A cargo moiety C may be, for example, a contrast agent for diagnostic imaging, or a chemotherapeutic drug or radiation-sensitizer for therapy. B may be, for example, a peptide portion having between about 5 to about 20 basic amino acids, such as a series of basic amino acids (arginines are preferred, although histidines are also suitable, as are lysines or other basic amino acids). X is a cleavable linker that is preferably cleavable under physiological conditions. A may be a peptide portion having between about 2 to about 20 about 2 to about 20 acidic amino acids, such as a series of acidic amino acids. In some embodiments of molecules having features of the invention, glutamates and aspartates are preferred acidic amino acids for peptide portion A. A schematic representation of a MTS molecule having features of the invention comprising a cargo portion C, a basic portion B, a linker portion X, and an acidic portion A is presented in FIG. 2A.
The present inventors have made the surprising discovery that including an acidic portion A is also effective to inhibit or prevent the uptake into cells of molecules combining a portion B and a portion C. The present inventors have made the further discovery that cleavage of linker X, allowing the separation of portion A from portion B is effective to allow the uptake of portions B and C into cells. Thus, delivery of cargo C can be controlled and enhanced by molecules having features of the invention.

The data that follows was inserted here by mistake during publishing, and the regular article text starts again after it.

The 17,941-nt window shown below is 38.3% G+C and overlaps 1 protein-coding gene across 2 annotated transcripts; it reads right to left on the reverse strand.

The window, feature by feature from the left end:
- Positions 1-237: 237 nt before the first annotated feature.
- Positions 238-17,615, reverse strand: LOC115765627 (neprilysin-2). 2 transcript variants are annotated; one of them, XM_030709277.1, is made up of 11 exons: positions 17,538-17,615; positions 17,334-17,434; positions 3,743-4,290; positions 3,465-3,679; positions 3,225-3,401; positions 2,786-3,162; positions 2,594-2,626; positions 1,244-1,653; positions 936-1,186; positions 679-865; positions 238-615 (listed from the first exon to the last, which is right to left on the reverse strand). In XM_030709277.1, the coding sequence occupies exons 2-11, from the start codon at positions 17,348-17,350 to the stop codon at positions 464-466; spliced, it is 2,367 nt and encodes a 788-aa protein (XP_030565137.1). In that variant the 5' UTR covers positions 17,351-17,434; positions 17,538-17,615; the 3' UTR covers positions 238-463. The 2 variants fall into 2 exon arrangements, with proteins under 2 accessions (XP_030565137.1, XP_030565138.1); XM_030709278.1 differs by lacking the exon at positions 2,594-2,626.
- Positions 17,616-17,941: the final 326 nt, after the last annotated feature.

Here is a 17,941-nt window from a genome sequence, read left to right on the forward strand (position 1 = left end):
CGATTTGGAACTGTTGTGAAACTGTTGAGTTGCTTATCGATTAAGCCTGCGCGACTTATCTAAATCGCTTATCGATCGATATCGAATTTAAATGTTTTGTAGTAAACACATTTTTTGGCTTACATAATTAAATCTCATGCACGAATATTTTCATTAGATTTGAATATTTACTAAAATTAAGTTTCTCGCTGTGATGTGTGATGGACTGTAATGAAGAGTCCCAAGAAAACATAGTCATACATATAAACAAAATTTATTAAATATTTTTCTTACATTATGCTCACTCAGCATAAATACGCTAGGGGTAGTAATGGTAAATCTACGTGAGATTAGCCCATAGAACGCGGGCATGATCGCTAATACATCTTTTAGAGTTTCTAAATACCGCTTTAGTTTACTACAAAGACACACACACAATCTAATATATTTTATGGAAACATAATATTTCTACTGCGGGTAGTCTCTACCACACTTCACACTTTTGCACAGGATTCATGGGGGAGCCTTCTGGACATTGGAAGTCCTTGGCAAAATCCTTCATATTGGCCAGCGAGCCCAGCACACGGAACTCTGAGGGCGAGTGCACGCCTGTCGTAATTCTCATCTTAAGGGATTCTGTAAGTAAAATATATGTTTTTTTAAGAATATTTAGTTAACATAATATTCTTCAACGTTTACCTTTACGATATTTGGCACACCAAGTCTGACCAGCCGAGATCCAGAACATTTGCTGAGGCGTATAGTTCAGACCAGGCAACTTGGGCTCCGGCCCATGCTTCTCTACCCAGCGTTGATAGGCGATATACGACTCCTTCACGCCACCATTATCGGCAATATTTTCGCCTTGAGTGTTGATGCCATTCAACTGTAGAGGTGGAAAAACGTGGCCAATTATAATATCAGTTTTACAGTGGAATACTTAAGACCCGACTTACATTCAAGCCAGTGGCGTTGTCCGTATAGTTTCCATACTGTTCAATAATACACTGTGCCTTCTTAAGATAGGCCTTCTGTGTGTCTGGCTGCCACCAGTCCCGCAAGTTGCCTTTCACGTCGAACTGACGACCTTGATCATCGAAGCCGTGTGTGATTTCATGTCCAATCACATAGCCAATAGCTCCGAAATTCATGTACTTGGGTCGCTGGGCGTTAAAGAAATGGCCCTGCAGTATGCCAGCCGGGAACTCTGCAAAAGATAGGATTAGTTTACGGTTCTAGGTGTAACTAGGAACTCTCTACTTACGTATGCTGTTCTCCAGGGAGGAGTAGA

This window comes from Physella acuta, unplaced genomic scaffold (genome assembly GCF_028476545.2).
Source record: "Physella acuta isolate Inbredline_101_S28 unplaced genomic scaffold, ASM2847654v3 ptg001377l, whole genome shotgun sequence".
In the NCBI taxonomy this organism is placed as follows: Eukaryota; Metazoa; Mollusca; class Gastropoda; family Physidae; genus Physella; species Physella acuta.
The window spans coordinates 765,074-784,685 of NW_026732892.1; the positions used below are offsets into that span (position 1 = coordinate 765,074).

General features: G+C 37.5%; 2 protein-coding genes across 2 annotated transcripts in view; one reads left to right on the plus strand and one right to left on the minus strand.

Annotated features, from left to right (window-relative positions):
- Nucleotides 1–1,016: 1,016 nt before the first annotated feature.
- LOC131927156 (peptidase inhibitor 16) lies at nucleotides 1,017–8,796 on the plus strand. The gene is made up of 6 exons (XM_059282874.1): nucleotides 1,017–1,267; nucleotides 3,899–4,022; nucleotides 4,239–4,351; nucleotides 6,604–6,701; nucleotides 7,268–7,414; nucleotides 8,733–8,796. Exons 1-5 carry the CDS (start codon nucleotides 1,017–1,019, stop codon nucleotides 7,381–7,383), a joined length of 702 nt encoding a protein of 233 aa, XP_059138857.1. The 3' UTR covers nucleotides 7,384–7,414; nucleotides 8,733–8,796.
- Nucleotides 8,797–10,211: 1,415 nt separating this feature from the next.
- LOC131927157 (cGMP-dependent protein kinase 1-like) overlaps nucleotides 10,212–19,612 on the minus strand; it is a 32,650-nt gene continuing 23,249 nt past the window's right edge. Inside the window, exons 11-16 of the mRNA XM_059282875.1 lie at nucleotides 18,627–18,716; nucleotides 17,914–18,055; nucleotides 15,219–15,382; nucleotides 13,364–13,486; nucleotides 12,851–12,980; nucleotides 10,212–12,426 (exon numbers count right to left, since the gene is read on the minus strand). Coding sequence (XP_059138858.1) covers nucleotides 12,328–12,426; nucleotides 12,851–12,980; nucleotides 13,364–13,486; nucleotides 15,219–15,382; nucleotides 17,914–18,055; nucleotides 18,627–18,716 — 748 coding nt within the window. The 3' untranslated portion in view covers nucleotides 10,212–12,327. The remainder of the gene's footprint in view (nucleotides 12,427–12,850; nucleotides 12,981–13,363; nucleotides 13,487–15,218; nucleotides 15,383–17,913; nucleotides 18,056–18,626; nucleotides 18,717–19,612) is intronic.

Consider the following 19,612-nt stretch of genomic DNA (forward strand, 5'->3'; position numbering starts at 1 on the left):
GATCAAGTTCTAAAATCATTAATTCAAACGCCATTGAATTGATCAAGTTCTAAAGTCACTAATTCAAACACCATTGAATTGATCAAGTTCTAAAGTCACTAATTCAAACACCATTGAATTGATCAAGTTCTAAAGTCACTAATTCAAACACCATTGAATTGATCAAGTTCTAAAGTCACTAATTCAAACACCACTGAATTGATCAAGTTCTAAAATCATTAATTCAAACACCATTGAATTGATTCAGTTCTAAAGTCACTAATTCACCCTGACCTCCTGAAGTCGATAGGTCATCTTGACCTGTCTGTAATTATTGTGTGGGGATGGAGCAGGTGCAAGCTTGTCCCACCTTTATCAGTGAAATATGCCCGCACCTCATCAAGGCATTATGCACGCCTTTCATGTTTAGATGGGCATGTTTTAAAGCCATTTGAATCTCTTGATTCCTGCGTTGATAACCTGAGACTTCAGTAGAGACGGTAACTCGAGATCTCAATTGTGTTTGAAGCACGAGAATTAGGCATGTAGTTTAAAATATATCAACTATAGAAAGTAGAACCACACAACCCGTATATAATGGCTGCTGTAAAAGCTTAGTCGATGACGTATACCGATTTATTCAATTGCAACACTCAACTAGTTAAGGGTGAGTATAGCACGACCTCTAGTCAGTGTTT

For example, when peptide portion A contains about 5 to about 9 consecutive glutamates or aspartates, and X is a flexible linker of about 2 to about 100, or about 6 to about 30 atoms in length, the normal ability of a peptide portion B (e.g., a sequence of nine consecutive arginine residues) to cause uptake into cells is blocked. Cleavage of linker X allows the separation of portion A from portion B and portion C, alleviating the veto by portion A. Thus, when separated from A, the normal ability of portion B to effect the uptake of cargo C into cells is regained. Such cellular uptake typically occurs near the location of the cleavage event. Thus, design of cleavable linker X such that it is cleaved at or near a target cell is effective to direct uptake of cargo C into target cells. Extracellular cleavage of X allows separation of A from the rest of the molecule to allow uptake into cells.
A MTS molecule having features of the invention may be of any length. In embodiments of MTS molecules having features of the invention, a MTS molecule may be about 7 to about 40 amino acids in length, not including the length of a linker X and a cargo portion C. In other embodiments, particularly where multiple non-acidic (in portion A) or non-basic (in portion B) amino acids are included in one or both of portions A and B, portions A and B of a MTS molecule may together be about 50, or about 60, or about 70 amino acids in length. A cyclic portion of an MTS may include about 12 to about 60 amino acids, not including the length of a linker X and a cargo portion C. For example, a linear MTS molecule having features of the invention may have a basic portion B having between about 5 to about 20 basic amino acids (preferably between about 9 to about 16 basic amino acids) and an acidic portion A having between about 2 to about 20 acidic amino acids (e.g., between about 5 to about 20, preferably between about 5 to about 9 acidic amino acids). In some preferred embodiments, a MTS molecule having features of the invention may have a basic portion B having between about 9 to about 16 basic amino acids and between about 5 to about 9 acidic amino acids.